When the results for the sale of $28bn in 7 paper printed, the result was a modest tail, with a high yield of 1.389% tailing the 1.385% When Issued. As a reminder, last month's 7Y auction had an even bigger tail but that was due to concerns of a potential rate hike by the Fed in September; this time there was no such concern.
We were not surprised to see the high yield print at 1.129%, tailing the 1.128% When Issued by a marginal 0.1 bps. Putting this in context, it was the second lowest 5Y auction yield since June 2013, with the exception only of last month's auction pricing at 1.25%
The highly-anticipated first presidential debate of 2016 is finally upon us and here are all the things that you need to know but are likely too lazy or simply not interested enough to track down on your own
After one the biggest rallies in the last seven years off the Feb lows, high-yield bond investors are rushing into bearish (hedge) positions ahead of this week's Fed/BoJ spectacle. Put volume (protecting downside) in the last few days has soared to levels only seen around Brexit and last December's Fed rate-hike as Bloomberg notes, investors have already become skittish on signs that global central banks may turn off the spigot.
Goldman has been using the proceeds from the new deposits to directly fund speculative activity such as trading and investments, as well as more conventional activity such as creating looans. Goldman Sachs built up its consumer bank, led by 40-year-old Goldman partner and credit trading veteran Gerald Ouderkirk, whose job is to use consumer deposits and other types of funding for trades, investments and loans.
“The funny thing is there is a disconnect between what investors are saying and what they are doing. No one thinks all the problems the global financial crisis revealed have been healed. But when you have an equity rally like you’ve seen for the past four or five years, then everybody has had to participate to some extent. What you’ve had are fully invested bears.”
Moody's has caught up to what readers of Zero Hedge knew half a year ago. According to the rating agency, creditors of energy exploration and production companies that went bankrupt last year recouped less than half the usual amount for their claims, and 2016 is shaping up just as bad. Moody's even went so far as to even use the "C" word: "Recovery rates for 15 U.S. E&P bankruptcies averaged a “catastrophic” 21 percent last year, well below the historical average of 59 percent."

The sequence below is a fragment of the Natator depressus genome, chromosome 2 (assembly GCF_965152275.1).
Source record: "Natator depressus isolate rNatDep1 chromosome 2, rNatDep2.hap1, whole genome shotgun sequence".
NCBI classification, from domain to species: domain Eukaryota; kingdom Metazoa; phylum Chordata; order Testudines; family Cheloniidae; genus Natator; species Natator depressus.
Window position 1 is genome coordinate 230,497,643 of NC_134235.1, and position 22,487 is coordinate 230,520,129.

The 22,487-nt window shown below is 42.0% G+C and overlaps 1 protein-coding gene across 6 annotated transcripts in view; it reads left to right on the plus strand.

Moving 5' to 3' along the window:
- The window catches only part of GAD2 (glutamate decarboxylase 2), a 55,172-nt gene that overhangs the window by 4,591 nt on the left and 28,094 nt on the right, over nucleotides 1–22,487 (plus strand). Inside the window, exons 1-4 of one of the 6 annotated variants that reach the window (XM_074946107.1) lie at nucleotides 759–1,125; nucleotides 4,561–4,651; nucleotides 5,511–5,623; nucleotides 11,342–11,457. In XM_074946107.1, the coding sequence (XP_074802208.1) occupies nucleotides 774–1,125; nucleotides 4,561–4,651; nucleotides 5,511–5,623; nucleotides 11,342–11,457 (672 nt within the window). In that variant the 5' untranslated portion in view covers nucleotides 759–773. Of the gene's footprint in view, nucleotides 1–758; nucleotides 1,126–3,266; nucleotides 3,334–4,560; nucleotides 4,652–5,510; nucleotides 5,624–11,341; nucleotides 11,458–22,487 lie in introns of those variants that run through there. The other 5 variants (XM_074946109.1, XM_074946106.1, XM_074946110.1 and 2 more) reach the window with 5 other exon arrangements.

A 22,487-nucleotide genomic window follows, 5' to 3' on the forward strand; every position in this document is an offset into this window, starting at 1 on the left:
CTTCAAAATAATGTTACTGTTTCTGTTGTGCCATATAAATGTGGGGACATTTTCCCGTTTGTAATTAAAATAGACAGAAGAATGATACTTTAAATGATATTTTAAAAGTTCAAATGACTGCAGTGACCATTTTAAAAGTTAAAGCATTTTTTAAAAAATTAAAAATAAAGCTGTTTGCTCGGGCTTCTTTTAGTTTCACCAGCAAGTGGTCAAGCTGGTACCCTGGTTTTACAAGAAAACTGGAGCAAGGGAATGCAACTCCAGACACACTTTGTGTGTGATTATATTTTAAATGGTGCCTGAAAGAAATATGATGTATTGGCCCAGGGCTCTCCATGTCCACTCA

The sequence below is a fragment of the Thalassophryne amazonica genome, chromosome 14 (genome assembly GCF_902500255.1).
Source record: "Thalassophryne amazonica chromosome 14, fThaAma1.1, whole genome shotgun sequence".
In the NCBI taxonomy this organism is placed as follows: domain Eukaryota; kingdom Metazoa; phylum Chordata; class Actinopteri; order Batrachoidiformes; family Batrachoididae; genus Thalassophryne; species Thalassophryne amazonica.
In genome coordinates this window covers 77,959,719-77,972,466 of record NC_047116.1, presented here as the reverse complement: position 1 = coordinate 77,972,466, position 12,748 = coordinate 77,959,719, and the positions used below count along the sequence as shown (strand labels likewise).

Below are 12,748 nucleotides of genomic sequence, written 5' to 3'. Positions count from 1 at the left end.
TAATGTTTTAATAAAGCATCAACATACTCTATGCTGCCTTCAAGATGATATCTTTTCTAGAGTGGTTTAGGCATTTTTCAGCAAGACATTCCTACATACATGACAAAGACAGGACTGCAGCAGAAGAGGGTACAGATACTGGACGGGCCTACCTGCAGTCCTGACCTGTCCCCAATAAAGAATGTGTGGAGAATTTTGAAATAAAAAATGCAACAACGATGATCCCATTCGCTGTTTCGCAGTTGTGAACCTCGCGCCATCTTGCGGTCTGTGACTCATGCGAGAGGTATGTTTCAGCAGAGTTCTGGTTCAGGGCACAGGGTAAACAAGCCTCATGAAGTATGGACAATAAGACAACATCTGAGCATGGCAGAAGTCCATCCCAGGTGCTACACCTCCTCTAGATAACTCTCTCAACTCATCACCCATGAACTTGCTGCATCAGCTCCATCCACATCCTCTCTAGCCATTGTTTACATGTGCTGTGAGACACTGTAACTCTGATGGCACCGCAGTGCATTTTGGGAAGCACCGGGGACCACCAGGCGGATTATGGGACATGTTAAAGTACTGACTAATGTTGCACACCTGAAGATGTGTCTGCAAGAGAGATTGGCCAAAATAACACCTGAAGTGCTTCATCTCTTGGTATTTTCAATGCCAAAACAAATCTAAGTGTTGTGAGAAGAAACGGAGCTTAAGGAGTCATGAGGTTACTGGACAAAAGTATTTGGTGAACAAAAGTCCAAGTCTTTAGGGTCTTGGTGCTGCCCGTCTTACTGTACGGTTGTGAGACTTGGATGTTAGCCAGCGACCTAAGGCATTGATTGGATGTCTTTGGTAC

The old Wall Street expression is “They don’t ring a bell at the top.” This snarky adage is usually employed by those saddened financial managers who ride a successful investment to a peak and then watch in horror as it reverses course to a level below their cost basis. A pity this notion is misguided, since the market frequently “rings the bell.” It is just that most market participants are not listening. Perhaps they should be listening now.
In his presentation titled appropriately "Turning Points" (presented below) Gundlach said that “this is a big, big moment," predicting that “interest rates have bottomed. He also said that the Fed "wants to show that they are not guided by the markets" and that "they can’t be replaced by WIRP." A Fed surprise would send rates spiking, and Gundlach warns the 10Y may close 2016 at 2% or higher.
"We think the 'bad news is good news' theme has mostly played out in the near term, and any additional weak economic data will likely be met with market skepticism. Additionally, payoffs are asymmetrically skewed at the moment, with hawkish commentary or a surprise hike likely being met with a much fiercer selloff compared to additional tightening caused by a continuation of the norm."